Today's Environmental News in New York
The federal government's ongoing effort to revitalize the ecosystem of the Great Lakes region is being pushed forward in a new, five-year action plan to protect water quality, control invasive species and restore habitats.
U.S. Senator Charles Schumer was in Albany yesterday to push a new bill banning the 10 most toxic flame retardants.
Legislators say the jury is still out on the safety of vaping. In fact, a number of states, cities and municipalities have enacted regulations controlling the use of e-cigarettes in public spaces. Now, Erie County, N.Y., is taking a hard look at the issue.
New York is right to not blindly follow other states that have green-lighted fracking without thoughtful consideration of these consequences. It's difficult to turn back the clock once public health and safety has been jeopardized.
As New York City continues to celebrate its annual climate week, scientists are saying the nation's most populous city is far from a haven for climate change, The New York Times reports. Instead, scientists say the country's safest regions are the Midwest, Pacific Northwest and Alaska.
Gov. Andrew Cuomo said he’s not in contact with the state Department of Health about its study on the community impacts of hydraulic fracturing and doesn’t plan to be.
New York's Health Department has quietly settled a case with a privately operated laboratory that, due to a flaw in test procedures, may have under-reported the level of pollutants at the Dewey Loeffel Landfill Superfund waste site in Nassau, Rensselaer County.
Portions of the Bethpage Community Park will be closed for an unknown number of days while Northrop Grumman tests for contamination from its former plants.
For Marc Polite, climate change is certainly important – but on the day of the Climate Change March, it competed with a commitment to his cultural heritage. Other individuals from the African American community expressed similar sentiments.
University at Albany research showing the health risks to firefighters of inhaling smoke infused with flame-retardant chemicals is leading a push for national legislation to ban some of the chemicals.
A potential killer lurked inside the New York City Transit bus depot on Yukon Avenue, New Springville, alleges a lawsuit.
A couple of weeks ago, this column didn’t run. In keeping with the newspaper’s policy, it was deemed an endorsement of Zephyr Teachout in the democratic primary against Gov. Andrew Cuomo. The gist was that if you were anti-fracking, you had only one real choice when casting your ballot: Teachout.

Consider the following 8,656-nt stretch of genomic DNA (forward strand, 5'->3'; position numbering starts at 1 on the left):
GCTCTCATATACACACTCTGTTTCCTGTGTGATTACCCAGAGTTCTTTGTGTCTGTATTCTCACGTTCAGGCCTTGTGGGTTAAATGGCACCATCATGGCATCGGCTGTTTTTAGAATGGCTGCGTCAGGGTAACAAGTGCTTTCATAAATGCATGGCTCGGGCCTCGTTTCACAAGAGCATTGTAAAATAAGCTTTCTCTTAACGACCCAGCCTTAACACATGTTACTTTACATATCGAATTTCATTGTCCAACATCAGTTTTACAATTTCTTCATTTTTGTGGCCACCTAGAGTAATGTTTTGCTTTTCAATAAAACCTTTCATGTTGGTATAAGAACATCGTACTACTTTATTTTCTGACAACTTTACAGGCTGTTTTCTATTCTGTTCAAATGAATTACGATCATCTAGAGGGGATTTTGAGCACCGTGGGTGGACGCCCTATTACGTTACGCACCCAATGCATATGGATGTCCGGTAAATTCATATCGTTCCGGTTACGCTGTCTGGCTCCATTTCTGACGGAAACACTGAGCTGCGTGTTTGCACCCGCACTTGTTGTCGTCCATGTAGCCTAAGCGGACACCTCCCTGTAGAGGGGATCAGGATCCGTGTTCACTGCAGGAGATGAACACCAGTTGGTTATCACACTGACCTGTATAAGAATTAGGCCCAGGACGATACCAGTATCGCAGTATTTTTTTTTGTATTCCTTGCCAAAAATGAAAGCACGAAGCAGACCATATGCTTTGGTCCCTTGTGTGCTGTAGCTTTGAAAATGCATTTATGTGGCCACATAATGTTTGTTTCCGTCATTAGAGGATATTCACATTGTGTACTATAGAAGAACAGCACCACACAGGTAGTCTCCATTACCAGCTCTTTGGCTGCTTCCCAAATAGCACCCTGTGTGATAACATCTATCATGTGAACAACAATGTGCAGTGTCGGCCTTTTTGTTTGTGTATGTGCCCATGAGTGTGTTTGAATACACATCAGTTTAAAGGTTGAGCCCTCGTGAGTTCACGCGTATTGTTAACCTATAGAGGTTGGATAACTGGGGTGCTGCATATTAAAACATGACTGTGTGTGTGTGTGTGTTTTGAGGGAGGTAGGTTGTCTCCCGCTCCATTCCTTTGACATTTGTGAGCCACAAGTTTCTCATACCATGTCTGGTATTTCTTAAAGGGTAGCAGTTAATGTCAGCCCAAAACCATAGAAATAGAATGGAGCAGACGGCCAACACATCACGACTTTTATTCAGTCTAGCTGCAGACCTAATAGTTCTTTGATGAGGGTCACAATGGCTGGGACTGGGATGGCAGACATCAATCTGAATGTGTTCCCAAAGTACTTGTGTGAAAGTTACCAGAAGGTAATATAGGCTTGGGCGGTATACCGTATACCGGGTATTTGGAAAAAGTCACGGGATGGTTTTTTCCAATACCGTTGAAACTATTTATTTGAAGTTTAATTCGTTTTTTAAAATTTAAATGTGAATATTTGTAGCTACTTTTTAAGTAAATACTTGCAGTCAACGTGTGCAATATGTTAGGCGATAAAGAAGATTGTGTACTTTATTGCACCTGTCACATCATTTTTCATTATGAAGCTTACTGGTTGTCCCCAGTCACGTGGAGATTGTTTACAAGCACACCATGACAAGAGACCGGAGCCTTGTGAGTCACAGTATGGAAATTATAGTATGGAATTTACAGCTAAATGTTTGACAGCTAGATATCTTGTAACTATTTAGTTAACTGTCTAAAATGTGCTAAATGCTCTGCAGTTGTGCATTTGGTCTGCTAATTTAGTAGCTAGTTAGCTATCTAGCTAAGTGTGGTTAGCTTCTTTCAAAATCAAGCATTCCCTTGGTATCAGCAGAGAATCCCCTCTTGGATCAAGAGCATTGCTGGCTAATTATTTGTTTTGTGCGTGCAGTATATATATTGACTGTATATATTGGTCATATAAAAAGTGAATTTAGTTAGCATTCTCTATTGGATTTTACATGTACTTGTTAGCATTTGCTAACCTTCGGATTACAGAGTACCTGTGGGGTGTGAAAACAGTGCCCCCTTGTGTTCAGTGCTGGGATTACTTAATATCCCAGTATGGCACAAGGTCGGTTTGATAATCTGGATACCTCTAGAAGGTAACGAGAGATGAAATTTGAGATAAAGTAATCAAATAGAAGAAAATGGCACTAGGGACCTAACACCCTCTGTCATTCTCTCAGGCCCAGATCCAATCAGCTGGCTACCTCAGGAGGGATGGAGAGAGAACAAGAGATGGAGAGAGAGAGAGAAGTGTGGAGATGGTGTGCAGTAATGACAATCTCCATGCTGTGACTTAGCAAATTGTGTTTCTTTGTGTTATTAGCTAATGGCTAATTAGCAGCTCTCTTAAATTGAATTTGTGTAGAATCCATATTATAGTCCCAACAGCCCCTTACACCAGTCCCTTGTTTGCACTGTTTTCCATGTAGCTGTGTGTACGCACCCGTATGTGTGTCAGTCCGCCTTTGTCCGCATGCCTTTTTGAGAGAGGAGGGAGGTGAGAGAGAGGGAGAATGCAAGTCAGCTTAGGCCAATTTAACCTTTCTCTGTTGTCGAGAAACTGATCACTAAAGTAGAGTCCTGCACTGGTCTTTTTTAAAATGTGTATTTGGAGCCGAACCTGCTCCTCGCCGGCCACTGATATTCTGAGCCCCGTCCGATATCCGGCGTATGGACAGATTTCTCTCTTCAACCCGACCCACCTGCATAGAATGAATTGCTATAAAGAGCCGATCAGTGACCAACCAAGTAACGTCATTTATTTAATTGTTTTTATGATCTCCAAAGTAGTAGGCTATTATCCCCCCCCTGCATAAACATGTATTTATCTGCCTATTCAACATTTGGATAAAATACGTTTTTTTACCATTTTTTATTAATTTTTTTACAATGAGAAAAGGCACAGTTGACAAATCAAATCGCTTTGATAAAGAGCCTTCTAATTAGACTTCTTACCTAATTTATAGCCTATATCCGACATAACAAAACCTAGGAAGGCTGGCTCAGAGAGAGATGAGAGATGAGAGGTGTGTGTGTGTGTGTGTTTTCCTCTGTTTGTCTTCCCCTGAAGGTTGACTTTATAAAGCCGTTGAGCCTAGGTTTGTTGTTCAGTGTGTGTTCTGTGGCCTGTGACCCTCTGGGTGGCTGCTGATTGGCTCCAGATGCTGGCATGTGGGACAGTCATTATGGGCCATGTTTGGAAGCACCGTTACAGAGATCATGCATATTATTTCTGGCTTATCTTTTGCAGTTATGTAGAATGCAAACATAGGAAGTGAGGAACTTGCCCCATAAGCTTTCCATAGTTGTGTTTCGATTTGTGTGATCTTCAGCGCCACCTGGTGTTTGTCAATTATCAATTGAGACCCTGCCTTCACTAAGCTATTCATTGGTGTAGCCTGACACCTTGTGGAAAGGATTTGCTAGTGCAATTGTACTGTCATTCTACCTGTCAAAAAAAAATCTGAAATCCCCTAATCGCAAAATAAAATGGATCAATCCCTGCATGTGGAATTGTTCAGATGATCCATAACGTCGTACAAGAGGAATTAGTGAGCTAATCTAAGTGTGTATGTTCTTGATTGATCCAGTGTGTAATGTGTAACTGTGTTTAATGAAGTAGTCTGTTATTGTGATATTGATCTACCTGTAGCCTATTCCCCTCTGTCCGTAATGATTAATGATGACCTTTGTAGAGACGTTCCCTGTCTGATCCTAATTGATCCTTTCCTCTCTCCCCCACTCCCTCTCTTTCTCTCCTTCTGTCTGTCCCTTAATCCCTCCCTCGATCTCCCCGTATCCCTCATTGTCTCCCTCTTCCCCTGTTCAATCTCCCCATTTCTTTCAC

The Obama administration has weighed in on the health crisis caused by drug-resistant bacteria, unveiling a national strategy to aggressively fight the microbes and calling for the production of new antibiotics.
A Waterford chemical plant that was raided five years ago by federal and state officials over alleged mishandling of hazardous waste disposal is poised for a new state air pollution permit that changes hazardous waste incineration to reduce risks of chemical leaks escaping into the air.
It's not every day that your neighbor asks permission to blast 800,000 tons of bedrock from a hill overlooking your property, but that day has come for Suzanne Sahler and Maxine Chapin.
When testing water, trends are critical. They reveal increasing contamination and help pinpoint sources of pollution that must be cleaned up. Trends are critical for testers, too. And in the case of the Suffolk County Department of Health, the trend lines are not good.
For the second time in four years, Auburn, N.Y., officials have banned the city's waste water treatment plant from accepting water produced as a byproduct of natural gas drilling.
Fracking - the entire process, which includes well construction - needs to be clean and safe. New York and the EPA should continue their studies, and not be pressured by gas industry lobbyists, landowners anxious for royalties, and other advocates.
Nearly two million miles of streams nationwide could go unprotected by federal law despite the Clean Water Act.
Activists who have been working for months on a climate change plan for Springfield, Massachusetts say they must factor in an unwanted development – the possible construction of a wood-burning power plant in the city.
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